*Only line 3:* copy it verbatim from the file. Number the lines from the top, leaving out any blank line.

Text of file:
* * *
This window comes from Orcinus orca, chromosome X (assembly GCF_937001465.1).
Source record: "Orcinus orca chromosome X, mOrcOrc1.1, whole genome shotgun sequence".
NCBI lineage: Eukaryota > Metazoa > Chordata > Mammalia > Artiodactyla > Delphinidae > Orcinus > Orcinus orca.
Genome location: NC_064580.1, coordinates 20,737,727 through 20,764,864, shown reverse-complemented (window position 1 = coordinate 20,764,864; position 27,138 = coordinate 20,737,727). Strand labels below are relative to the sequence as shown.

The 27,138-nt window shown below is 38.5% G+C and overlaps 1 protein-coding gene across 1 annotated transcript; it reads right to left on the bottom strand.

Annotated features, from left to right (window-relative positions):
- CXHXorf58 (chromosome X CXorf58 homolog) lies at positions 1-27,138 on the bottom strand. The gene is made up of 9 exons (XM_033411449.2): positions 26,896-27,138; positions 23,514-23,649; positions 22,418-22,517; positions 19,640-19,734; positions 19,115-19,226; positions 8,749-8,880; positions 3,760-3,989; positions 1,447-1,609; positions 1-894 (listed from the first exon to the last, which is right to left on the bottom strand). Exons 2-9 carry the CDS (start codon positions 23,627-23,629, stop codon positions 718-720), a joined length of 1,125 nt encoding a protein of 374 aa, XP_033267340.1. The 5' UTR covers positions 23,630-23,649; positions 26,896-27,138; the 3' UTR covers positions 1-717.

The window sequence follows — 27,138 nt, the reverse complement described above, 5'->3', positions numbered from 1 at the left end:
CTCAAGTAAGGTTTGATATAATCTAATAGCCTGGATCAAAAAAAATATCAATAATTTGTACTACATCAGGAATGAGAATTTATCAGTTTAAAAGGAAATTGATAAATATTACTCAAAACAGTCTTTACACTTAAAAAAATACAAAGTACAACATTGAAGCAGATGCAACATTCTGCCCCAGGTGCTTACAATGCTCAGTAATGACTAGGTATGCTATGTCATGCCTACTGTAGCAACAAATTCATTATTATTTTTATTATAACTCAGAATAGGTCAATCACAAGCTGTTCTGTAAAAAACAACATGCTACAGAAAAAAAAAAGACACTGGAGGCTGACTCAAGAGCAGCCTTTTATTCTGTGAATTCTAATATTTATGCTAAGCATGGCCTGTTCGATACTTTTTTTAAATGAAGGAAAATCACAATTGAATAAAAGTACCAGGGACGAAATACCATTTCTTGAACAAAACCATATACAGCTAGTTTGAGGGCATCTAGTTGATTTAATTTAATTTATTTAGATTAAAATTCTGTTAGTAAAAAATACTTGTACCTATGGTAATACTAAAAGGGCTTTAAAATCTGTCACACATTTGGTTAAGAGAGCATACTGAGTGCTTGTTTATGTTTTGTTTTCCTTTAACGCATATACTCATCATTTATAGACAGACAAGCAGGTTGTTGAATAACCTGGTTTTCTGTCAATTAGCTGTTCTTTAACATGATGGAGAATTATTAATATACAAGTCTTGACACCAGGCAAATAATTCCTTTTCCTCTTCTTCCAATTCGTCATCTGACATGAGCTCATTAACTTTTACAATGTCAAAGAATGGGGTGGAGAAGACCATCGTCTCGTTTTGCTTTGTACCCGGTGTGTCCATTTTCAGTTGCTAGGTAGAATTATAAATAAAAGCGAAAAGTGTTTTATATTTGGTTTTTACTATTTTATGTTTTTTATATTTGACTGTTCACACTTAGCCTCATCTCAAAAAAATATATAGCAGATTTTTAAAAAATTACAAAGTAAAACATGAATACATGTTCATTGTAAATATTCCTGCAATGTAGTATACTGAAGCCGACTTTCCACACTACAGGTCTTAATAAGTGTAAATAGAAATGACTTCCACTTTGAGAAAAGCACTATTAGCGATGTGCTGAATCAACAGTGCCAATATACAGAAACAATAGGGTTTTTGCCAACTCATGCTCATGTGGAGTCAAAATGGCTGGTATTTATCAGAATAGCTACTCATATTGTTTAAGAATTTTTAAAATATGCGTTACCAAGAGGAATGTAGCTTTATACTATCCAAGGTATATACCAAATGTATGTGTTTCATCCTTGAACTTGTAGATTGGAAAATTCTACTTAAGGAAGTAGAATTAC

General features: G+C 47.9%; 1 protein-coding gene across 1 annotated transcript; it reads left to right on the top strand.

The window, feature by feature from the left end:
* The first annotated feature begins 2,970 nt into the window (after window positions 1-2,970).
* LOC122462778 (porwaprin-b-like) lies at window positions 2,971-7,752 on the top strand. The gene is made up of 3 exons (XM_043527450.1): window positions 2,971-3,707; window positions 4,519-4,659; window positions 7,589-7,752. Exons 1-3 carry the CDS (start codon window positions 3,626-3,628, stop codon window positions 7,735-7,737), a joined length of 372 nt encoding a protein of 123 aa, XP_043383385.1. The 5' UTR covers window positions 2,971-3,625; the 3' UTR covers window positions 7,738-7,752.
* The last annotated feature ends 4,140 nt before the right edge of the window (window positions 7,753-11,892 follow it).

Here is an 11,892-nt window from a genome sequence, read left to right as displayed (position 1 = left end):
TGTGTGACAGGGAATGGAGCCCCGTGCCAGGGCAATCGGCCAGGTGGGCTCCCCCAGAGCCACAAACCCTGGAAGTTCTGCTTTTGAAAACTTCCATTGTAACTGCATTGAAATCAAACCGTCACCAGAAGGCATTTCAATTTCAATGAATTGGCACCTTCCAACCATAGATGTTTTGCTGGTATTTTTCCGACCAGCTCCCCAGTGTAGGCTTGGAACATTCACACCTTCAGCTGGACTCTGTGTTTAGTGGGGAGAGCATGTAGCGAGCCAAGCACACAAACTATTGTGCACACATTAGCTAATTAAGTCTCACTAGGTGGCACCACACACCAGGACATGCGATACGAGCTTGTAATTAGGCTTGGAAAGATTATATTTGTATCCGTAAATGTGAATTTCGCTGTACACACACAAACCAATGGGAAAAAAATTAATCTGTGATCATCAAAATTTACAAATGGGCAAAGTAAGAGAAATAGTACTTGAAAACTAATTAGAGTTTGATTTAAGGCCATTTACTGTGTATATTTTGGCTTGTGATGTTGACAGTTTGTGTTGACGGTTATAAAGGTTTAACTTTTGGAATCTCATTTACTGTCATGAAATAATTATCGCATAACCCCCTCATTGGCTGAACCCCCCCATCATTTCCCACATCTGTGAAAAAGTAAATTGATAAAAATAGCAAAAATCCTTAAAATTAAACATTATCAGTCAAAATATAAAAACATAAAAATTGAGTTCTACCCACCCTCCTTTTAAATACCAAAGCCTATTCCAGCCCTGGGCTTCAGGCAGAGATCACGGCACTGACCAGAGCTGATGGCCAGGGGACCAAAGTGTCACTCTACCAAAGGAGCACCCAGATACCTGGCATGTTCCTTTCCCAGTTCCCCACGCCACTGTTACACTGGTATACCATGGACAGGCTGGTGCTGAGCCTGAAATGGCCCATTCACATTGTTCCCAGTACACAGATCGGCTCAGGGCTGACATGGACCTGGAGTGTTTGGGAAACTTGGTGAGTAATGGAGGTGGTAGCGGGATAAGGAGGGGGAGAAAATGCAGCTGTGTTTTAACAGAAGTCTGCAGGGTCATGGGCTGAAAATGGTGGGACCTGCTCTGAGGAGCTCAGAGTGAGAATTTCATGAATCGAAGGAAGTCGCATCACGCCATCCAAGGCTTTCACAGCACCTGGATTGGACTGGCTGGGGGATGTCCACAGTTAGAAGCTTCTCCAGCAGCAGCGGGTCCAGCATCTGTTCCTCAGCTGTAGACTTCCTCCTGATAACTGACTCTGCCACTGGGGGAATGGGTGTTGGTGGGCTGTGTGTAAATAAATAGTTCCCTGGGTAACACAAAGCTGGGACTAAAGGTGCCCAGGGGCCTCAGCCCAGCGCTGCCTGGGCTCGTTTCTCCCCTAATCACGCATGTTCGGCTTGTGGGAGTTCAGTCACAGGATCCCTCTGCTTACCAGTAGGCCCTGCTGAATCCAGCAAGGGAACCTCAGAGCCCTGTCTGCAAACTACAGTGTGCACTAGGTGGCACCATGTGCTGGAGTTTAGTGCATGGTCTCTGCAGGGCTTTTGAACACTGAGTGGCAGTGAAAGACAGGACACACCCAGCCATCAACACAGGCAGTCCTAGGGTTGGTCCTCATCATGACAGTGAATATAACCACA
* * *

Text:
NCBI lineage: Eukaryota > Metazoa > Chordata > Mammalia > Artiodactyla > Delphinidae > Orcinus > Orcinus orca.